1. Change Passwords. Although this seems intuitive, the Freep article points-out that 67% of couples share their passwords on at least one account. The problem with this that once you begin sharing that password, it is difficult to become disentangled when things go south.
So review your digital estate and, on a device that is not shared with your spouse, change all of your passwords to a strong unique password, using at least one capital letter a symbol, and a combination of letters and numerals. As pointed out by Ms. Kommando, avoid any combination with which your partner may be accustomed.
2. Terminate Shared Profiles. While cute when you're together as a couple, there is nothing more humiliating, even devastating, than having a joint platform which your spouse can co-opt as a soapbox, from which to trash you to your common electronic social circles. Therefore, prior to making your divorce filing "official", be proactive in swiftly terminating such joint profiles.
3. Sanitize the Hard Drive of a Shared Device. Like social media accounts, many couples share computers, laptops, notebooks, tablets, even cell phones. If this is the case, take a moment to wipe the drive clean after removing all of your key personal and financial data. [Note: In many a divorces, such shared devices often "disappear".]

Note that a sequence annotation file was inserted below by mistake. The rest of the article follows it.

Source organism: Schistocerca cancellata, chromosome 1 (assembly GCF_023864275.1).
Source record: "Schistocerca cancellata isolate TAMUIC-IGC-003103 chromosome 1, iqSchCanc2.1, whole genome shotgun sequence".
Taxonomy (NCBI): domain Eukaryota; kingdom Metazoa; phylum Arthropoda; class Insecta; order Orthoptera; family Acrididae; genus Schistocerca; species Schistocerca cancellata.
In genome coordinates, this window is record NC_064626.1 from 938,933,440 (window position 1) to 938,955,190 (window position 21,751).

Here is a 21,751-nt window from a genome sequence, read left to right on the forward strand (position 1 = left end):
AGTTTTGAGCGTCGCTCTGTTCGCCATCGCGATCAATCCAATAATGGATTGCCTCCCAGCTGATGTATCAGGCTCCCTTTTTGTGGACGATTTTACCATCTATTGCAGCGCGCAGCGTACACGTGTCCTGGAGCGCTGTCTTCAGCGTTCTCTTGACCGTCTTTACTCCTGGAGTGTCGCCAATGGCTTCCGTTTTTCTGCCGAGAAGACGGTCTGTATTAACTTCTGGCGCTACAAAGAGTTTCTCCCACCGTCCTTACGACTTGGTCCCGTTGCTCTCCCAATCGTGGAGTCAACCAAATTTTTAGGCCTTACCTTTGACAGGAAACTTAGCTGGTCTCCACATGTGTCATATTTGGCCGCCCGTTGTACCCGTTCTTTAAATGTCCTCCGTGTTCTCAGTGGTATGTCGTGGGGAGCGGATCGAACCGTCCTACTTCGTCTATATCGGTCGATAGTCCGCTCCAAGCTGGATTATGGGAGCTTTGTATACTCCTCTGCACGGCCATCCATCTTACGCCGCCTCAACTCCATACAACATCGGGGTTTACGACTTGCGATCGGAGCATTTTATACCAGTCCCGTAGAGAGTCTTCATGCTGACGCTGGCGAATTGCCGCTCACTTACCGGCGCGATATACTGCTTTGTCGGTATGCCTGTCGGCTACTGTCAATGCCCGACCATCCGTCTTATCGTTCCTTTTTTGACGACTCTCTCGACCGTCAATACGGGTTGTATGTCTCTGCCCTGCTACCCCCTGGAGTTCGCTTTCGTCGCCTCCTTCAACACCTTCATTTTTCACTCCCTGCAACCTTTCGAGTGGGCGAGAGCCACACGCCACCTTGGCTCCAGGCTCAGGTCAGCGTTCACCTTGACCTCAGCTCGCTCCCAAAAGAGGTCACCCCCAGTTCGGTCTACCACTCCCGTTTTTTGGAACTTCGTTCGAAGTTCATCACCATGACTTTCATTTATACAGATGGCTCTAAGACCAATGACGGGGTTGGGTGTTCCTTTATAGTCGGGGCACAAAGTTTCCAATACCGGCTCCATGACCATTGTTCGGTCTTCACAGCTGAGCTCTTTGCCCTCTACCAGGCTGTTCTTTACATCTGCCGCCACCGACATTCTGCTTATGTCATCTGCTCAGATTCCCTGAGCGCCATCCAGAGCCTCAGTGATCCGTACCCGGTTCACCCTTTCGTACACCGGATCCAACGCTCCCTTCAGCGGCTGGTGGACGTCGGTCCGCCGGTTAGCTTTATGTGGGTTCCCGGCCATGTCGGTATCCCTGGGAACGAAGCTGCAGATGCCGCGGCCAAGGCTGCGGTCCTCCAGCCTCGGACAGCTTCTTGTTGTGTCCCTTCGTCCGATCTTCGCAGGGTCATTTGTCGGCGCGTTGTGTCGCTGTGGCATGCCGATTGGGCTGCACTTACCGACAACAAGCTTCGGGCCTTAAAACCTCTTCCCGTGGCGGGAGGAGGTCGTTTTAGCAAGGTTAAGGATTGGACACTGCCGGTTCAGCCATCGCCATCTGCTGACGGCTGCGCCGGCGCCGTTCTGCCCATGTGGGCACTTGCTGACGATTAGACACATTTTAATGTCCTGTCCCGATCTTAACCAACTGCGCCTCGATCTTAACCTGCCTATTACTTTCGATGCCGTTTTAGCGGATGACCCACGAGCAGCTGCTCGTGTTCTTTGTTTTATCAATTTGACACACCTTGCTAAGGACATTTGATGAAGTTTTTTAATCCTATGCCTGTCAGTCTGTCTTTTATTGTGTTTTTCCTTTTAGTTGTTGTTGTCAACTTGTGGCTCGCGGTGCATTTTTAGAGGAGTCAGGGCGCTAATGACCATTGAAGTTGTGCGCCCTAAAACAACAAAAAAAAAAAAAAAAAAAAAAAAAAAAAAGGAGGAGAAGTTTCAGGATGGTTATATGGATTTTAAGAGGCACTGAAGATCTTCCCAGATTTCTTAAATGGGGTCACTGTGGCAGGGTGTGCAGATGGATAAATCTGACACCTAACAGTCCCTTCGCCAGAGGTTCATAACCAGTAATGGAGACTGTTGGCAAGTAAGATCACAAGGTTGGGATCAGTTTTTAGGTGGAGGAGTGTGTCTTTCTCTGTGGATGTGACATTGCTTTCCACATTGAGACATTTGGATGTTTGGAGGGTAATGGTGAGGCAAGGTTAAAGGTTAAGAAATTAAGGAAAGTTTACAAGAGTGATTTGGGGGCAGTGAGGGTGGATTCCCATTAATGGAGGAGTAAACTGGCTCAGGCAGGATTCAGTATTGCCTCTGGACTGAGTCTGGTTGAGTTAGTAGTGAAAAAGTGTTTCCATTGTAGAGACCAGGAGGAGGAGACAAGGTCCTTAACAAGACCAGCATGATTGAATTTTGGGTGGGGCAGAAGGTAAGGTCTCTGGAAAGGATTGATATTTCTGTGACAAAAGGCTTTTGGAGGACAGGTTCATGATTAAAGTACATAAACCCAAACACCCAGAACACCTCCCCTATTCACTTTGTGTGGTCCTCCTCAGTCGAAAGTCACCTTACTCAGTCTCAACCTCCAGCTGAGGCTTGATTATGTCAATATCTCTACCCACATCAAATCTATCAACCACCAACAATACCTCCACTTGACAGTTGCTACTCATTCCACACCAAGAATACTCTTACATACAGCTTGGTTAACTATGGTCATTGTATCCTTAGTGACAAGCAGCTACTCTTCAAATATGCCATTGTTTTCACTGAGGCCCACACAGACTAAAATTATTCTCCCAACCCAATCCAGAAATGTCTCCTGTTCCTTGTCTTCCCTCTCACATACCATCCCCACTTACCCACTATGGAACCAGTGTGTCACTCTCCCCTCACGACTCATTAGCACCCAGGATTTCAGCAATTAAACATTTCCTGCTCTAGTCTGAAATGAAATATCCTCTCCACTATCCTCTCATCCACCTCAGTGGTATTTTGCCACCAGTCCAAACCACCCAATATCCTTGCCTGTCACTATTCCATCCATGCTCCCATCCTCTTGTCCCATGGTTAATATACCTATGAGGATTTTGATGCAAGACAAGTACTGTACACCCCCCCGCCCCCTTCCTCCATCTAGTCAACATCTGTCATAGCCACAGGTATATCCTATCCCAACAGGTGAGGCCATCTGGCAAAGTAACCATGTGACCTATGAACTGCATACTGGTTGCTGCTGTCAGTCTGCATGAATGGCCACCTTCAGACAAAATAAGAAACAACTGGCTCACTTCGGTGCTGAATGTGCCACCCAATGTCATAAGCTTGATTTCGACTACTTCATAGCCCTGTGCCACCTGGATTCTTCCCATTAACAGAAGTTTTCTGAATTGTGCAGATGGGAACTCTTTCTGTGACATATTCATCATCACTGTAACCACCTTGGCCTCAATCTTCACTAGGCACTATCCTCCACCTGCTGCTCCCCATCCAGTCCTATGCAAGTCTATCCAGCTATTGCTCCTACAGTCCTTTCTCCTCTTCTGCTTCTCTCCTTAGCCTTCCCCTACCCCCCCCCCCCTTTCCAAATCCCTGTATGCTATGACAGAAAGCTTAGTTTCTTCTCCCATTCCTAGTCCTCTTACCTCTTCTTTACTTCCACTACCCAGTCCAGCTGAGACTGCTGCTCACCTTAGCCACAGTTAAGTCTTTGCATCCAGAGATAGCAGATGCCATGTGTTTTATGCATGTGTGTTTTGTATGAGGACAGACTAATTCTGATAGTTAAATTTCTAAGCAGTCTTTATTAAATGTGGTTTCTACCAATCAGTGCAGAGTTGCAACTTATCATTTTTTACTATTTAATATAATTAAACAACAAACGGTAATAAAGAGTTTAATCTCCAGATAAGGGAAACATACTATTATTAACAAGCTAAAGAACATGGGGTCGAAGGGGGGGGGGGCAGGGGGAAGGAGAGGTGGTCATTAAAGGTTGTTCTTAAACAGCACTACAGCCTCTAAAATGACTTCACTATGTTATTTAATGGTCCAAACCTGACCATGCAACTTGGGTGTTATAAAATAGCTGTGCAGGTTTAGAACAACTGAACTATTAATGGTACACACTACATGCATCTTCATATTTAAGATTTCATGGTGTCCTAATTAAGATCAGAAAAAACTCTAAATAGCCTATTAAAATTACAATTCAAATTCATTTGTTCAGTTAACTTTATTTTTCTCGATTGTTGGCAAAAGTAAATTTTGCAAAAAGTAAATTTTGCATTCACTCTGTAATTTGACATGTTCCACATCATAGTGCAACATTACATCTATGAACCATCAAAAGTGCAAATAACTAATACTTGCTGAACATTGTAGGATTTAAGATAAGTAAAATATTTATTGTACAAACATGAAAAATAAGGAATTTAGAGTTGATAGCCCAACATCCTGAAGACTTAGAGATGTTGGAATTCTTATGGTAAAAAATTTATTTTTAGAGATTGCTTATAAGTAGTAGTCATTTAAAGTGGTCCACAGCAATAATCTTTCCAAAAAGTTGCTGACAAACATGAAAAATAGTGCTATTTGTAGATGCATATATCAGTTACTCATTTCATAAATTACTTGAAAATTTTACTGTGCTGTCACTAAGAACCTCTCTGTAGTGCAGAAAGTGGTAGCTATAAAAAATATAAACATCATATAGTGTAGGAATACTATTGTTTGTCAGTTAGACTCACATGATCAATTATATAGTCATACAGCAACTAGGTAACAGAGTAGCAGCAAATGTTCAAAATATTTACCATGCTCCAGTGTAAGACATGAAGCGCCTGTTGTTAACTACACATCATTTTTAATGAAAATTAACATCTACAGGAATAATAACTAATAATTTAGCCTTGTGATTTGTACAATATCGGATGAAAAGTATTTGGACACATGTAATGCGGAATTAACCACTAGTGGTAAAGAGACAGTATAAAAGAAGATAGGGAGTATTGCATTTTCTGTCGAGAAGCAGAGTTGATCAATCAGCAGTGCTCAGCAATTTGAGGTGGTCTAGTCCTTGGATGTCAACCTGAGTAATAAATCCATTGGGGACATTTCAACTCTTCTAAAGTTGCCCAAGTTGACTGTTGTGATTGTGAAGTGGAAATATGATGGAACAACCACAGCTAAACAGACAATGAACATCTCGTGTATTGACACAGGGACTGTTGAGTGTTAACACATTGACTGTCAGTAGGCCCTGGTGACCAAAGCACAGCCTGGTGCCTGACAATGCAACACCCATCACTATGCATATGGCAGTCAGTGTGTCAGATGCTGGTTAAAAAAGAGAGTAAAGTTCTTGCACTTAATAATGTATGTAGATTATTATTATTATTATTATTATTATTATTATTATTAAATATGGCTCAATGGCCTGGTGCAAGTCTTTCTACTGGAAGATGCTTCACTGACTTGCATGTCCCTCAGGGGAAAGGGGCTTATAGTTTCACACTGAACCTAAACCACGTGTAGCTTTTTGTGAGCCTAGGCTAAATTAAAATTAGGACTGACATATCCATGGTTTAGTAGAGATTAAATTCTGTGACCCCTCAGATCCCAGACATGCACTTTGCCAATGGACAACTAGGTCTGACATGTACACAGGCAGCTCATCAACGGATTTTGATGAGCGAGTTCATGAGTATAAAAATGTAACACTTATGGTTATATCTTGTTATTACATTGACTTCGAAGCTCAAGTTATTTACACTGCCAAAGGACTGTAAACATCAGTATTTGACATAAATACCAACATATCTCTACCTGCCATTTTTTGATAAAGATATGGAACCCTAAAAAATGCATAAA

4. Password Protect Your Own Devices. Do not leave things to chance. Many divorces cases begin with information one spouse acquired by browsing onto and into the other spouse's non-password-protected device. If you are serious about filing for divorce, do not allow your spouse the up-front advantage of downloading all of your personal and private data stored on your cell phone, laptop, or tablet. Call-logs alone can provide a wealth of information that you may not want in the hands of your spouse, or your spouse's divorce professionals.
5. Curtail Your Social Media Activity. In the past few months alone, I cannot believe how often we have experienced instances of a divorcing spouse leaving a trail of incriminating evidence on social media sites that are wide-open to the public. Regardless of the fine-tuning available on the privacy settings of a user's electronic profile, we advise our at-risk divorce clients to simply reduce their presence on social media altogether while going through a divorce. Easy, simple, problem solved.
If you take these five simple precautions prior to filing for divorce, you will be doing yourself a huge digital favor. Good luck, its an electronic jungle out there.